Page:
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Key stages of the divorce process

Responding to the divorce petition and papers

When you are served with a divorce petition, you can choose whether to accept the divorce or to defend it. Generally speaking, a divorce is only worth defending on the grounds of jurisdiction. Though you might want to dispute the other facts, this is often a costly process and will make little difference to the outcome.

What does a divorce cost?

It is hard to predict what a divorce will cost, as it depends very much on the circumstances of your case. Some cases can be concluded in a few weeks, others lead to years of legal wrangling.

Vardags specialise high net worth cases, and our fees reflect that level of expertise. If you instruct us, we will be able to provide you with regular cost estimates during the course of your case. We also work with our clients to find suitable funding arrangements if you can't pay your fees right away.

Who pays for a divorce?

Generally, the parties agree between themselves who is to meet the costs of the divorce. Though on a strict interpretation the person responsible for the breakdown of the marriage (the respondent) should pay the costs, couples often find it more amenable to share these.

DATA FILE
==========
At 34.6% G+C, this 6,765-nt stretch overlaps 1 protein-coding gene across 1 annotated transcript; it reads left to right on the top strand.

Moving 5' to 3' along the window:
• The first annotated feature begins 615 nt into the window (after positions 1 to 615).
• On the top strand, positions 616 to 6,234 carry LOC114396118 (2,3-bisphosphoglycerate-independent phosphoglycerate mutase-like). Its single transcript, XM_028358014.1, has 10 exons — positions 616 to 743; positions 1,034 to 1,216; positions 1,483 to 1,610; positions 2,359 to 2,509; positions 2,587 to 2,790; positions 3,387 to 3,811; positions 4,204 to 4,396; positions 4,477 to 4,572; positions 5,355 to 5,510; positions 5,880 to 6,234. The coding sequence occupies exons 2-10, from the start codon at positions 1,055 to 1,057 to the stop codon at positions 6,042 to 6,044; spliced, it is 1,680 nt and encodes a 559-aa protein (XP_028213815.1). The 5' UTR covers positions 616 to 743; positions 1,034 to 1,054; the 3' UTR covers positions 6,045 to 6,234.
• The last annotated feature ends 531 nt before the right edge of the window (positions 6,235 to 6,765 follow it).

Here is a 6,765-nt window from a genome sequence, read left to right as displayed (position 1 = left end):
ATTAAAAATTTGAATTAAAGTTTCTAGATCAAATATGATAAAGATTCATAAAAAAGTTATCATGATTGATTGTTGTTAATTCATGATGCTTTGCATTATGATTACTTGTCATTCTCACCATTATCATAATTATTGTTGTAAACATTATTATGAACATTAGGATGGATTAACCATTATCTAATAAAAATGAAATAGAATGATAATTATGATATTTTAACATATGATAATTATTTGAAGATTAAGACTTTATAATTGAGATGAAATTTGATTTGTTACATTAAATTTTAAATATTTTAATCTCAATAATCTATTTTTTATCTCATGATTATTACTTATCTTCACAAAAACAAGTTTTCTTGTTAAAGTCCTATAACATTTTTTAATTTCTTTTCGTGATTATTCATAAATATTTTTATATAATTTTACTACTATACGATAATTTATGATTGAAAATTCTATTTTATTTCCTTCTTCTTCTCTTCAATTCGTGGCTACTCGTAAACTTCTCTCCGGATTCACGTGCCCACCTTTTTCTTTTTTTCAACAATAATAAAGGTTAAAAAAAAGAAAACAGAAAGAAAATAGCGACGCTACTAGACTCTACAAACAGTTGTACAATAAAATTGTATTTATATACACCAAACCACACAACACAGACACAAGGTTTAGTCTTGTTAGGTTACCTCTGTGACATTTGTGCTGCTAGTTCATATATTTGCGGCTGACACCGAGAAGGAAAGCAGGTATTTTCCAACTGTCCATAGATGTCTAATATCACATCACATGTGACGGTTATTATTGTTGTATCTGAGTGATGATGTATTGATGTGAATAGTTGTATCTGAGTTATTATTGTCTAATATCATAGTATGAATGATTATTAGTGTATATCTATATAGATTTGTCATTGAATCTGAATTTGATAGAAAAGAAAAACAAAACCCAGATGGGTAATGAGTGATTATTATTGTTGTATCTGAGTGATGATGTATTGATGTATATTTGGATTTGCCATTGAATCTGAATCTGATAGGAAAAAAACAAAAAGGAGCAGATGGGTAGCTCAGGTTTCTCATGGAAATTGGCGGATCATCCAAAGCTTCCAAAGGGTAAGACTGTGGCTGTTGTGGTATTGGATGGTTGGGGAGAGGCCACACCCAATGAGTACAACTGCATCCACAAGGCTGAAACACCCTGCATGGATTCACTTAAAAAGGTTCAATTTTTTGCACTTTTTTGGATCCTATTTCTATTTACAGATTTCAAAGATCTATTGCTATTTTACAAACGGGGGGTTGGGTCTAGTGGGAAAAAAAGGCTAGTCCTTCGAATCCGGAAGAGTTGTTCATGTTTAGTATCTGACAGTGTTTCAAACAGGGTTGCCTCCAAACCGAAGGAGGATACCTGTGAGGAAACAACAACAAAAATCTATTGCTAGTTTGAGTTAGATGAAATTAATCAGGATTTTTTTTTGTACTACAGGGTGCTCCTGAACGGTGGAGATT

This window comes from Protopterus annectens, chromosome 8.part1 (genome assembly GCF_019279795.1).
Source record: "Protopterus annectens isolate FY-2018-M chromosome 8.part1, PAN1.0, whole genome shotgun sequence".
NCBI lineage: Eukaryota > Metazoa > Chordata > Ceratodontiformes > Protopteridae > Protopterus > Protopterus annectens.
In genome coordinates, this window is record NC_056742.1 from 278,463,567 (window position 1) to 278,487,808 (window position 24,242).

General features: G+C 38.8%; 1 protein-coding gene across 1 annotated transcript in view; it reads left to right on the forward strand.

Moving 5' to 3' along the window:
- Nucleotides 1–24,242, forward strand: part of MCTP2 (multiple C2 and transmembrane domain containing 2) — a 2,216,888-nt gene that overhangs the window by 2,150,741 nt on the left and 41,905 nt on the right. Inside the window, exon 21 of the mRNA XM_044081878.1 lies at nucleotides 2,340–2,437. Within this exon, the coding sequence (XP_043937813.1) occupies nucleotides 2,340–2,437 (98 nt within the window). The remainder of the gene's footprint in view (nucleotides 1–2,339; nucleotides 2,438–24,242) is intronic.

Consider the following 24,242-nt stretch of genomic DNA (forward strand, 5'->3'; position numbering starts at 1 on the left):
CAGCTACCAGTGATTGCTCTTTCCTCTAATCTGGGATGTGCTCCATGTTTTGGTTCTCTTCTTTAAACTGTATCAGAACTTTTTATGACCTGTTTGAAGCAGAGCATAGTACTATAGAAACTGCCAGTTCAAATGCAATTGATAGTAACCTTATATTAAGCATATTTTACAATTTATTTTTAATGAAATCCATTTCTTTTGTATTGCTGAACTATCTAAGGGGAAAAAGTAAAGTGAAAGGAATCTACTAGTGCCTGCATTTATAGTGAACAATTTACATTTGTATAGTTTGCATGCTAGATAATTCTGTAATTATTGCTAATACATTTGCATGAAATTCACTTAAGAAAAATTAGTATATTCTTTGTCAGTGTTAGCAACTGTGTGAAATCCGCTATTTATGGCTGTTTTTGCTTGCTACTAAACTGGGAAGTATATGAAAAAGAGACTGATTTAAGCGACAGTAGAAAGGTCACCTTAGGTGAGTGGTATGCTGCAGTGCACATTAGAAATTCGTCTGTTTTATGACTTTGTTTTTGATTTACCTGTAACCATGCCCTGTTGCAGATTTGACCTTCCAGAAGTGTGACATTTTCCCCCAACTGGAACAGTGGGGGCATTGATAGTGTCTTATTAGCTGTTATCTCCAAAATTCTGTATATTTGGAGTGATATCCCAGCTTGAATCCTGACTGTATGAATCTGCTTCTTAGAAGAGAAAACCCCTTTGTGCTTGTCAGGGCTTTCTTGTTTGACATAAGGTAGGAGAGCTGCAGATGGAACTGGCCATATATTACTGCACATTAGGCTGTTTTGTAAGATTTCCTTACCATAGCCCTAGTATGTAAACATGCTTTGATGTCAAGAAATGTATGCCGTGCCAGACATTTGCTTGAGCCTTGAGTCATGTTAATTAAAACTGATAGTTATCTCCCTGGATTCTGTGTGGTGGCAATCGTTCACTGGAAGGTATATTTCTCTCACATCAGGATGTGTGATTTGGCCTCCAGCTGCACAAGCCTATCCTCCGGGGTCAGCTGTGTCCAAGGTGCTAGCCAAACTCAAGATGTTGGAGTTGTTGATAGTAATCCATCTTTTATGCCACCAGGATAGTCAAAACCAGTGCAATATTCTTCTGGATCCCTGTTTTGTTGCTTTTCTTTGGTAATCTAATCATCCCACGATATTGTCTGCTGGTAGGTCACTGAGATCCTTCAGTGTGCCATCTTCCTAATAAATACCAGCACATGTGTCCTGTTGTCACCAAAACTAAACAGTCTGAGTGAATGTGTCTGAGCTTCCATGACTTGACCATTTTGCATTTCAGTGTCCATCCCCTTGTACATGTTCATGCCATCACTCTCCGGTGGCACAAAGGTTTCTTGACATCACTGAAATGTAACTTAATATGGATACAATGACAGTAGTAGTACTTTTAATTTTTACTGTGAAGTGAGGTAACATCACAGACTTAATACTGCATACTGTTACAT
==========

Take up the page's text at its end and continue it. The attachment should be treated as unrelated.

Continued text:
Should a divorce be defended, when the costs are likely to be much higher, the person who loses would be required to pay the winner's legal fees. This can be a very important consideration in contesting jurisdiction, where costs are likely to be high.

Establishing jurisdiction & grounds for divorce

The first stage in any divorce is the petition. This is the formal application to the court for the marriage to be dissolved. In this petition, you set out the details of your marriage and the reasons you want it to be brought to an end.

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Defending the divorce

You may feel aggrieved about what your partner has said in their divorce petition, especially if they accuse you of adultery. It is possible to defend the allegations all the way to a contested hearing.

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Annulment of marriage

An annulment, or a decree of nullity, is a decree obtained from the court confirming that a marriage is not valid. This may be granted on one of two grounds: either that the marriage is void, or that it is voidable.

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The information on this website is intended as a guide and does not constitute legal advice. Vardags do not accept liability for any errors in the information on this website, nor any losses stemming from reliance upon the statements made herein. All articles and pages aim to reflect the legal position at time they were published, and may have been rendered obsolete by subsequent developments in the law. Should you require specialist advice, tailored to your situation, please see how Vardags can help you.